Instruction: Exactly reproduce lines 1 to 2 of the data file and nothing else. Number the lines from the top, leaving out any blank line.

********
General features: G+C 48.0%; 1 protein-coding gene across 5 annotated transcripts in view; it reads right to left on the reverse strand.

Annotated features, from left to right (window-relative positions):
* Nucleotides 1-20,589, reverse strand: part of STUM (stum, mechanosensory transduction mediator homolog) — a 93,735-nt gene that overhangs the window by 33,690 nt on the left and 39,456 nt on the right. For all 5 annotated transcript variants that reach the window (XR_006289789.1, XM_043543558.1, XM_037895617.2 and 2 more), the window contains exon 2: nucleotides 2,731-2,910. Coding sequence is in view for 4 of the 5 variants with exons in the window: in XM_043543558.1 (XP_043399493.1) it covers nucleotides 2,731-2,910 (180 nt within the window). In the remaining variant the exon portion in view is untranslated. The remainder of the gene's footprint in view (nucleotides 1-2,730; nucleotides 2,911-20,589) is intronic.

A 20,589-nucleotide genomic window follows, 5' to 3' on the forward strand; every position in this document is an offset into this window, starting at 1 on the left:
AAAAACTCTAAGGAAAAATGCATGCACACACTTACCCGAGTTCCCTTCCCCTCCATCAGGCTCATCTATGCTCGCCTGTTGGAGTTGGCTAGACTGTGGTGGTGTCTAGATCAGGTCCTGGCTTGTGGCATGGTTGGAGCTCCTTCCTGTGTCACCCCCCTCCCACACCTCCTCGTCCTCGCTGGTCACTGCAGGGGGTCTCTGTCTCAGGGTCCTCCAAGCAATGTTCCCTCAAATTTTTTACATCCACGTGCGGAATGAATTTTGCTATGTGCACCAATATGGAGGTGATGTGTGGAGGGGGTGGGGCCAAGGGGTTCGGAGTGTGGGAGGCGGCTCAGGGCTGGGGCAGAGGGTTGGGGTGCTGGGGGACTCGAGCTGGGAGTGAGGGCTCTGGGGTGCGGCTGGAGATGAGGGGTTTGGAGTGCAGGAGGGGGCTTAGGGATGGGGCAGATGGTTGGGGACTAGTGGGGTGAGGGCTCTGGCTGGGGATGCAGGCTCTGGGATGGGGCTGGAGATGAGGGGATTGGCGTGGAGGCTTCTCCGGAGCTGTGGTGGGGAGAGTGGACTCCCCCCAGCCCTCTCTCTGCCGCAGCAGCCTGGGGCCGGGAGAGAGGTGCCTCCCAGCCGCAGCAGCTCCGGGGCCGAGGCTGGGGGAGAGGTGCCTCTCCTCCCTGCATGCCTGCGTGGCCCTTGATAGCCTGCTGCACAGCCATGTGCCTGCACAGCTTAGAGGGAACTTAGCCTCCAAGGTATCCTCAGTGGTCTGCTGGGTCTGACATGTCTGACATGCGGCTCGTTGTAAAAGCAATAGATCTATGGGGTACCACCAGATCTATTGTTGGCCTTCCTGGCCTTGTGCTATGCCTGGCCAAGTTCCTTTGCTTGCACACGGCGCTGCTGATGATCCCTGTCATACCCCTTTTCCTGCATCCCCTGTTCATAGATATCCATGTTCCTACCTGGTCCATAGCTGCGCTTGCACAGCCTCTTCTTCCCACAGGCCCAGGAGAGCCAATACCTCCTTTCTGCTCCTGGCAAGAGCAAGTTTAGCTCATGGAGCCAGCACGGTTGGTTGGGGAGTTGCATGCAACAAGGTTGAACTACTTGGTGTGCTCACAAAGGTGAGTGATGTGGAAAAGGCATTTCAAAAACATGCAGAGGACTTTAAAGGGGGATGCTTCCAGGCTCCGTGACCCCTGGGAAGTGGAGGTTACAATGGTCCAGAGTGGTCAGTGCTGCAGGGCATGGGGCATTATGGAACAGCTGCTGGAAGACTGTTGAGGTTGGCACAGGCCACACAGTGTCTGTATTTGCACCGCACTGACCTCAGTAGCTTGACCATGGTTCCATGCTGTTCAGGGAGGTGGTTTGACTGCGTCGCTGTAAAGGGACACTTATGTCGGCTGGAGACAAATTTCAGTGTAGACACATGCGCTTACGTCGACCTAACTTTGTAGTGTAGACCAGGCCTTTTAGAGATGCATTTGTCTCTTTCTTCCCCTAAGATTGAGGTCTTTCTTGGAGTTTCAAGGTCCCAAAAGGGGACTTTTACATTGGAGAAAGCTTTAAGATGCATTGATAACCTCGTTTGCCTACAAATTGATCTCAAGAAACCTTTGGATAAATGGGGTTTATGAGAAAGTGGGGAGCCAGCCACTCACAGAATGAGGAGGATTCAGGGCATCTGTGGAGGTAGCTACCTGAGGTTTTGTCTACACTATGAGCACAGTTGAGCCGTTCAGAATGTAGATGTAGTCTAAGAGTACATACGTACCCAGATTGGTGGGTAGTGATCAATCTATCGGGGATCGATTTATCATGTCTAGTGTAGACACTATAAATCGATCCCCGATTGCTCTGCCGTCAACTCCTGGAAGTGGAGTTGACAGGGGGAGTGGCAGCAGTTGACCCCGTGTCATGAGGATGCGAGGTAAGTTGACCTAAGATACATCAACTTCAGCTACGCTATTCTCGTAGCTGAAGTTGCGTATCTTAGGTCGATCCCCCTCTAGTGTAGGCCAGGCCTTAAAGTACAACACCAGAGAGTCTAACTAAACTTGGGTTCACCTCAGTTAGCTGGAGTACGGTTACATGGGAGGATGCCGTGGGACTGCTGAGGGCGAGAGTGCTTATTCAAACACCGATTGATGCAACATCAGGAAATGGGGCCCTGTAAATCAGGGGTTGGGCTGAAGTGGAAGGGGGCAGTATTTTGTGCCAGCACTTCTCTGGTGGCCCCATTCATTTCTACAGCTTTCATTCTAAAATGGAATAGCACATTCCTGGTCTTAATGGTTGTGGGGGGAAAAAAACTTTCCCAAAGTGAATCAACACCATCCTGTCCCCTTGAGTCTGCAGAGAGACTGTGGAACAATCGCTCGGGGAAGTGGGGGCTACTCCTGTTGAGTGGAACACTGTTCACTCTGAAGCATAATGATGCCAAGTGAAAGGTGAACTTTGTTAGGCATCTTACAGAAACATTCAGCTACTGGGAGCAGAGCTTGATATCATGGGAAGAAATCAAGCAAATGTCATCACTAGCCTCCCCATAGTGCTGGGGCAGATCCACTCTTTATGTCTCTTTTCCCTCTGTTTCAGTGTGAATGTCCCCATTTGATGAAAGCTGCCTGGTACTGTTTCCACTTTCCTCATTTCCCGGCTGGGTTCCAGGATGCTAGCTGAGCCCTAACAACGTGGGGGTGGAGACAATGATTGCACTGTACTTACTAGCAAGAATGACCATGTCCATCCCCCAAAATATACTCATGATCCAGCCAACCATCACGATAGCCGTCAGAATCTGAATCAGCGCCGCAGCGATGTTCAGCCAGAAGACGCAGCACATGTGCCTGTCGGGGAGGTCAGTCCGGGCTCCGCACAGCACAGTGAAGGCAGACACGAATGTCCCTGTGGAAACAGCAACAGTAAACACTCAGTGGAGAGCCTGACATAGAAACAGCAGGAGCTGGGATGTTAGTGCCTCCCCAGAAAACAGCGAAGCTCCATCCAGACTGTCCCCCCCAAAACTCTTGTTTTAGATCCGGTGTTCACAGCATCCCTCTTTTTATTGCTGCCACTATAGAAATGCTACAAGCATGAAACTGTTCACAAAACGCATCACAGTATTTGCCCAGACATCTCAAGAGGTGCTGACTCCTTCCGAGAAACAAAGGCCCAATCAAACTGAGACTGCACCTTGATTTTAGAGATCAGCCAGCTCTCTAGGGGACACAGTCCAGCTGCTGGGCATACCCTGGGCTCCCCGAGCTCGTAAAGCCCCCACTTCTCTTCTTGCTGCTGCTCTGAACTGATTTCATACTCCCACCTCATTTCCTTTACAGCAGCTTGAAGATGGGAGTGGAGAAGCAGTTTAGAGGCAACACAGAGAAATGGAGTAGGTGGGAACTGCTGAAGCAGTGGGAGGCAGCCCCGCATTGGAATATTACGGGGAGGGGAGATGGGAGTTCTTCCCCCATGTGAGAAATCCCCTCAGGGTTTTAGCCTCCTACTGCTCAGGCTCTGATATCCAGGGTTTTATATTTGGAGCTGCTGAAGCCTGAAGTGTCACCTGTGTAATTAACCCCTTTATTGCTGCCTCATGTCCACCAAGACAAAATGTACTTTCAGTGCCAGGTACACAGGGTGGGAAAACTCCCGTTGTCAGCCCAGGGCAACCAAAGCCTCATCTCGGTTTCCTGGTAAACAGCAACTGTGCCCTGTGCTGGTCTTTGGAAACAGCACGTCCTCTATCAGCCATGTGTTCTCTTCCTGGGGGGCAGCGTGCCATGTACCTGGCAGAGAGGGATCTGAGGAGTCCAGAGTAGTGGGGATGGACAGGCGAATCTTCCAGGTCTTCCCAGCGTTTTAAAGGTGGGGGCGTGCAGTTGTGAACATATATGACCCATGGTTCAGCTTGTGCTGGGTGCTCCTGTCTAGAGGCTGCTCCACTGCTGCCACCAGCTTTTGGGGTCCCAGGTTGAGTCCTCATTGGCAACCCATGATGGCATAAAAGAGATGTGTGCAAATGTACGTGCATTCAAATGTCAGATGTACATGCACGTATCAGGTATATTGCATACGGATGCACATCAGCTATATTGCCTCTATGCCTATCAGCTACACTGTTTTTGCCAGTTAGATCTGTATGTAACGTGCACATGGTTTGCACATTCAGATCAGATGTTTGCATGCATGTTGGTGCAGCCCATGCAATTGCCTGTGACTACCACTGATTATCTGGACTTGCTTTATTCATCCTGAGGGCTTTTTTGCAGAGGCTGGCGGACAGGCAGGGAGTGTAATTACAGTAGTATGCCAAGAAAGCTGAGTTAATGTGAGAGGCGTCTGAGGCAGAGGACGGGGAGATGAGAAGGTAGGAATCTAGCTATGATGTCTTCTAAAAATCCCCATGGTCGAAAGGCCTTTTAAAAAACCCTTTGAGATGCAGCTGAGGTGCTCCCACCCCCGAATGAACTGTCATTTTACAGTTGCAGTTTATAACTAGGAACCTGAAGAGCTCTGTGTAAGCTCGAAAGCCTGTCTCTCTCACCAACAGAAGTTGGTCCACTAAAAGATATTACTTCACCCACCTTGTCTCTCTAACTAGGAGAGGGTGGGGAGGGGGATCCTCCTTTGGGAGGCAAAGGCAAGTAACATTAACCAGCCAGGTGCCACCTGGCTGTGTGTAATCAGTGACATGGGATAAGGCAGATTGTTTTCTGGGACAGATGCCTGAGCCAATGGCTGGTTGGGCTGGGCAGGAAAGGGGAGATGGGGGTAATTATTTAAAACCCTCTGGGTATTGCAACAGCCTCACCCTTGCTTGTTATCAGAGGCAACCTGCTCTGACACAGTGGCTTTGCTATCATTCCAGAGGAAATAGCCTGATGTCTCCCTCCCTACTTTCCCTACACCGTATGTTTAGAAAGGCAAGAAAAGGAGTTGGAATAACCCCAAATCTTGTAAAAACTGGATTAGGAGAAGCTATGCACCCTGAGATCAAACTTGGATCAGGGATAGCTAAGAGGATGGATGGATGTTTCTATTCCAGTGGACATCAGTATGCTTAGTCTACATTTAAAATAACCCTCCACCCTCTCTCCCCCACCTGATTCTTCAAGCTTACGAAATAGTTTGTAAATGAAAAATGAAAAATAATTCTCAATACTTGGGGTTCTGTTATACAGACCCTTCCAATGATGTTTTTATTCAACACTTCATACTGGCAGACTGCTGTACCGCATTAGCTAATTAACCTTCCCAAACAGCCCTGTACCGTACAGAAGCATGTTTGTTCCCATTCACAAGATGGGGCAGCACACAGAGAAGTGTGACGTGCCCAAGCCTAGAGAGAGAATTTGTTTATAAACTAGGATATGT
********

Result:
General features: G+C 48.0%; 1 protein-coding gene across 5 annotated transcripts in view; it reads right to left on the reverse strand.

Annotated features, from left to right (window-relative positions):